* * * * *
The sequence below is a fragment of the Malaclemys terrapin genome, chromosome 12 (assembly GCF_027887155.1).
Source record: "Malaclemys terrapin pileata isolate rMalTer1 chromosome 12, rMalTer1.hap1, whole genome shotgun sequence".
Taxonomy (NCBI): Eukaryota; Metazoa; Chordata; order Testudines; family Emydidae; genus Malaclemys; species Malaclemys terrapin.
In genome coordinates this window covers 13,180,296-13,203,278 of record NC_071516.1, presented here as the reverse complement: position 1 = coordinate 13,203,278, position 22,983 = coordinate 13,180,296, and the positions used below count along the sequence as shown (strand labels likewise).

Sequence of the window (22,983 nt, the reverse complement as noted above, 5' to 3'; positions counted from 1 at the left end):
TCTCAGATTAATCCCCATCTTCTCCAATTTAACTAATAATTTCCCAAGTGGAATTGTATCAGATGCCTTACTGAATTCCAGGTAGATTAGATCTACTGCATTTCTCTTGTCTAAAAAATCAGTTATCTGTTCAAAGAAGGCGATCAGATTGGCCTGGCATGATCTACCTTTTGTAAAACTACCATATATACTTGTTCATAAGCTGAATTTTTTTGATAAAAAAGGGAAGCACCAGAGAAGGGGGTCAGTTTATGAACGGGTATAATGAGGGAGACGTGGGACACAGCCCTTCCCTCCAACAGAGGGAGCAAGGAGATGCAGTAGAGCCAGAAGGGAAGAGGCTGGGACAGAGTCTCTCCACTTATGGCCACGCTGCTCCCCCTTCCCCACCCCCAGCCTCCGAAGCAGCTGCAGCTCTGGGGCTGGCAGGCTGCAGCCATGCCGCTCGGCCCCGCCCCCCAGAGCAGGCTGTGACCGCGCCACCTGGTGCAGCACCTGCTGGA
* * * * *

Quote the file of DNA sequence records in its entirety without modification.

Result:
The sequence below is a fragment of the Malaclemys terrapin genome, chromosome 12 (assembly GCF_027887155.1).
Source record: "Malaclemys terrapin pileata isolate rMalTer1 chromosome 12, rMalTer1.hap1, whole genome shotgun sequence".
Taxonomy (NCBI): Eukaryota; Metazoa; Chordata; order Testudines; family Emydidae; genus Malaclemys; species Malaclemys terrapin.
In genome coordinates this window covers 13,180,296-13,203,278 of record NC_071516.1, presented here as the reverse complement: position 1 = coordinate 13,203,278, position 22,983 = coordinate 13,180,296, and the positions used below count along the sequence as shown (strand labels likewise).

Sequence of the window (22,983 nt, the reverse complement as noted above, 5' to 3'; positions counted from 1 at the left end):
TCTCAGATTAATCCCCATCTTCTCCAATTTAACTAATAATTTCCCAAGTGGAATTGTATCAGATGCCTTACTGAATTCCAGGTAGATTAGATCTACTGCATTTCTCTTGTCTAAAAAATCAGTTATCTGTTCAAAGAAGGCGATCAGATTGGCCTGGCATGATCTACCTTTTGTAAAACTACCATATATACTTGTTCATAAGCTGAATTTTTTTGATAAAAAAGGGAAGCACCAGAGAAGGGGGTCAGTTTATGAACGGGTATAATGAGGGAGACGTGGGACACAGCCCTTCCCTCCAACAGAGGGAGCAAGGAGATGCAGTAGAGCCAGAAGGGAAGAGGCTGGGACAGAGTCTCTCCACTTATGGCCACGCTGCTCCCCCTTCCCCACCCCCAGCCTCCGAAGCAGCTGCAGCTCTGGGGCTGGCAGGCTGCAGCCATGCCGCTCGGCCCCGCCCCCCAGAGCAGGCTGTGACCGCGCCACCTGGTGCAGCACCTGCTGGA